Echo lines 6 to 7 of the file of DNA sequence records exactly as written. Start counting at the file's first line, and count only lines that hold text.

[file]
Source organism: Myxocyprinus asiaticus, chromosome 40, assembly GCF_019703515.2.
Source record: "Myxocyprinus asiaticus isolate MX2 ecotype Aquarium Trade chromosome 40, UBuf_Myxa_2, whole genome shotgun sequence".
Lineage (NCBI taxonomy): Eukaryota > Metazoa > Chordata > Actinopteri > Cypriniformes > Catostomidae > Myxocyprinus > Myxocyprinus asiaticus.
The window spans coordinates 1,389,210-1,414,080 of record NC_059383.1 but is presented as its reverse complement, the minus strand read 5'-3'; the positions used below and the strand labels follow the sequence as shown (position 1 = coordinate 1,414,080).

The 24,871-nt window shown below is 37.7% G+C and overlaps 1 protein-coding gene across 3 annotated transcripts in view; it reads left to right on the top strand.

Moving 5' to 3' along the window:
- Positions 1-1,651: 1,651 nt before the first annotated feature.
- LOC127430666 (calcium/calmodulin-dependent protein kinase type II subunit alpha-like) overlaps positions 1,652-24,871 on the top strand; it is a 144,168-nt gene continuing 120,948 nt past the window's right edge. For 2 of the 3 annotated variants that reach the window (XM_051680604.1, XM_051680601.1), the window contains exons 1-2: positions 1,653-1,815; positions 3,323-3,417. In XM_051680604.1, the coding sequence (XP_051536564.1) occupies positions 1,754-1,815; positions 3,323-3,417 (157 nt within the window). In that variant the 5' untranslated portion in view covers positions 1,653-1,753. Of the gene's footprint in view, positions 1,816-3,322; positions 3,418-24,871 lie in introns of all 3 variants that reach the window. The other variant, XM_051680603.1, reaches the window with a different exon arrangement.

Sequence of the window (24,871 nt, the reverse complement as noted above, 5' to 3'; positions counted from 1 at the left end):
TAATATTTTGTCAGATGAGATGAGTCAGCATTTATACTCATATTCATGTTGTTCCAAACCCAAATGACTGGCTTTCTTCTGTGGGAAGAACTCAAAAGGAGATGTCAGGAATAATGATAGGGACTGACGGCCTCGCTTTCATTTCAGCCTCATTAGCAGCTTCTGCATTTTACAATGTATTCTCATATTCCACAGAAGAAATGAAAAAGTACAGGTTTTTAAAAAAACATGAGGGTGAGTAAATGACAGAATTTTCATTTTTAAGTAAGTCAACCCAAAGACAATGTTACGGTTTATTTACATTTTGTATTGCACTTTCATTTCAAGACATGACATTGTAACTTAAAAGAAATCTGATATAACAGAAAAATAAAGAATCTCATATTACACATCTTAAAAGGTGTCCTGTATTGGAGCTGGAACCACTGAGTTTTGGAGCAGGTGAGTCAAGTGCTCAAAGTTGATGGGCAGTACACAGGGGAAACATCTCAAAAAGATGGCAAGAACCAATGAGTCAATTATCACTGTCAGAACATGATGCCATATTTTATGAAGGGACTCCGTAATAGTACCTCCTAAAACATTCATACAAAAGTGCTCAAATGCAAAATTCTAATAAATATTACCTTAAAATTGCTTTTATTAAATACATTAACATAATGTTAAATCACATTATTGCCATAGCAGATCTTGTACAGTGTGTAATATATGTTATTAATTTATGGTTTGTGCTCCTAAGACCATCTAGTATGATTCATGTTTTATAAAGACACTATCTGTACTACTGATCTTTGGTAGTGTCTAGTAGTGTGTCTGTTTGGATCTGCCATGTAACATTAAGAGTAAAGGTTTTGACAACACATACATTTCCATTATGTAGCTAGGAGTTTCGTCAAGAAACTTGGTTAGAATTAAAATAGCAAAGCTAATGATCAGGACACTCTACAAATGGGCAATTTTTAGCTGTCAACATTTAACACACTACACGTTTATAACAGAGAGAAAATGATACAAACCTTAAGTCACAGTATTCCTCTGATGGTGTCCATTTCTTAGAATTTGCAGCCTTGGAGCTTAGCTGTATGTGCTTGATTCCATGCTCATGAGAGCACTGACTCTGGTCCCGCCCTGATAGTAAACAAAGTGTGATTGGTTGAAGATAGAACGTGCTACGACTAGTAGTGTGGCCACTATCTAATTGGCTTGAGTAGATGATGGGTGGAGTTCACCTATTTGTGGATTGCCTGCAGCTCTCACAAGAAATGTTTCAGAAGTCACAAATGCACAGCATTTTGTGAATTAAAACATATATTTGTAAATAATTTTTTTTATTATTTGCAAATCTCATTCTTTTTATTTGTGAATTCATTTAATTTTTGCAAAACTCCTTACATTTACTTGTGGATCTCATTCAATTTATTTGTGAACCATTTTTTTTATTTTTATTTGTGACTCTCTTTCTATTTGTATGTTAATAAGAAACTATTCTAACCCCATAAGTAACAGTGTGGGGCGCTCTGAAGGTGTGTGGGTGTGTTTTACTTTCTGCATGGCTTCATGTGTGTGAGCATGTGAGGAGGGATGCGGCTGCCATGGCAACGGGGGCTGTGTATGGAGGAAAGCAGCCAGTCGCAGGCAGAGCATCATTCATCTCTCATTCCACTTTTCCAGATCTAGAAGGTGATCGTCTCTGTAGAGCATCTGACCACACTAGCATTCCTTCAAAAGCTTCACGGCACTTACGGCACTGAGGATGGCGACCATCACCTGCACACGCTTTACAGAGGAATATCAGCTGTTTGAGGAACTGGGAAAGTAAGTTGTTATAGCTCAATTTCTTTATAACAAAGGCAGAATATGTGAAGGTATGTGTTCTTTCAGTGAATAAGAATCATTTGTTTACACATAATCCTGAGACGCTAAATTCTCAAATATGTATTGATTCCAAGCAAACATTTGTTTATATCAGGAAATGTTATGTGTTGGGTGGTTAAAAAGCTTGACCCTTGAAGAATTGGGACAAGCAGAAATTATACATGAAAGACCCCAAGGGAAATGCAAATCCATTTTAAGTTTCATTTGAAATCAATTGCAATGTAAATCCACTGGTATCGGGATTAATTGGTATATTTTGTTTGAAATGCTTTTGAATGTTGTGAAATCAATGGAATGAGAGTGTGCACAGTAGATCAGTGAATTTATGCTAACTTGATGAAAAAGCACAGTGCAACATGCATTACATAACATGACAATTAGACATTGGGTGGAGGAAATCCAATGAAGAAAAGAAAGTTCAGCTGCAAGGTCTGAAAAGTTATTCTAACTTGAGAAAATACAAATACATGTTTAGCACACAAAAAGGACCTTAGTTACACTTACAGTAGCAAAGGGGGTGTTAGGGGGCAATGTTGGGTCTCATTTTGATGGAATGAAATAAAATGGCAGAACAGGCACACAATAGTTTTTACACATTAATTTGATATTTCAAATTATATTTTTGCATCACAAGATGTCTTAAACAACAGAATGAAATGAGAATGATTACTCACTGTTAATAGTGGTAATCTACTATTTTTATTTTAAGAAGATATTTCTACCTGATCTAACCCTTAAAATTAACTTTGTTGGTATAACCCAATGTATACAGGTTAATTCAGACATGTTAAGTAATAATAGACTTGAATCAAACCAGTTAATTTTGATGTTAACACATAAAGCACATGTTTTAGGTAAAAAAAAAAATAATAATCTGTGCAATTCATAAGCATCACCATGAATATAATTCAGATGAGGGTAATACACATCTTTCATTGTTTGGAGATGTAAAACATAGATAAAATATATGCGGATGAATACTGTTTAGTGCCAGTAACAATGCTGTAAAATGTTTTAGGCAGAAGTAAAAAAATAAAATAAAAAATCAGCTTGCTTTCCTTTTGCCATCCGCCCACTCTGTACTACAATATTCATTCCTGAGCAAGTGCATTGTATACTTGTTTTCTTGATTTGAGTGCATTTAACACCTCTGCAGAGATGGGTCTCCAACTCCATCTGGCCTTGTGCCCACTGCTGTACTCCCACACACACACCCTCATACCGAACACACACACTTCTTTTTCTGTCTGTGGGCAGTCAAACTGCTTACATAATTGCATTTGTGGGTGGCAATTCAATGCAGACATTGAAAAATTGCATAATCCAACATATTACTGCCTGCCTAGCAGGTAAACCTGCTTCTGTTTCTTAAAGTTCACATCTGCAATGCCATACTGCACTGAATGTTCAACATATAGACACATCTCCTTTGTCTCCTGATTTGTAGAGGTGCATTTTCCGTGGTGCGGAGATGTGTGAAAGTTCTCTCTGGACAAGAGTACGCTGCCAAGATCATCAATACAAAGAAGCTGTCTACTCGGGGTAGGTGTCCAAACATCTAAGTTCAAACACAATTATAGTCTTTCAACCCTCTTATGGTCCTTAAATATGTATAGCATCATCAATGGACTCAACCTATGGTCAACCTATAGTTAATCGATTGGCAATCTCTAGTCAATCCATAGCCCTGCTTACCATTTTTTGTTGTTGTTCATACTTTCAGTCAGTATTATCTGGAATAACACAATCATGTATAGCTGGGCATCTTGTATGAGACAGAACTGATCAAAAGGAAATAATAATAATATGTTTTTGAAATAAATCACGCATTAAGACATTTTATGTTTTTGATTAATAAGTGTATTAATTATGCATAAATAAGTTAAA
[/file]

Moving 5' to 3' along the window:
- Positions 1-1,651: 1,651 nt before the first annotated feature.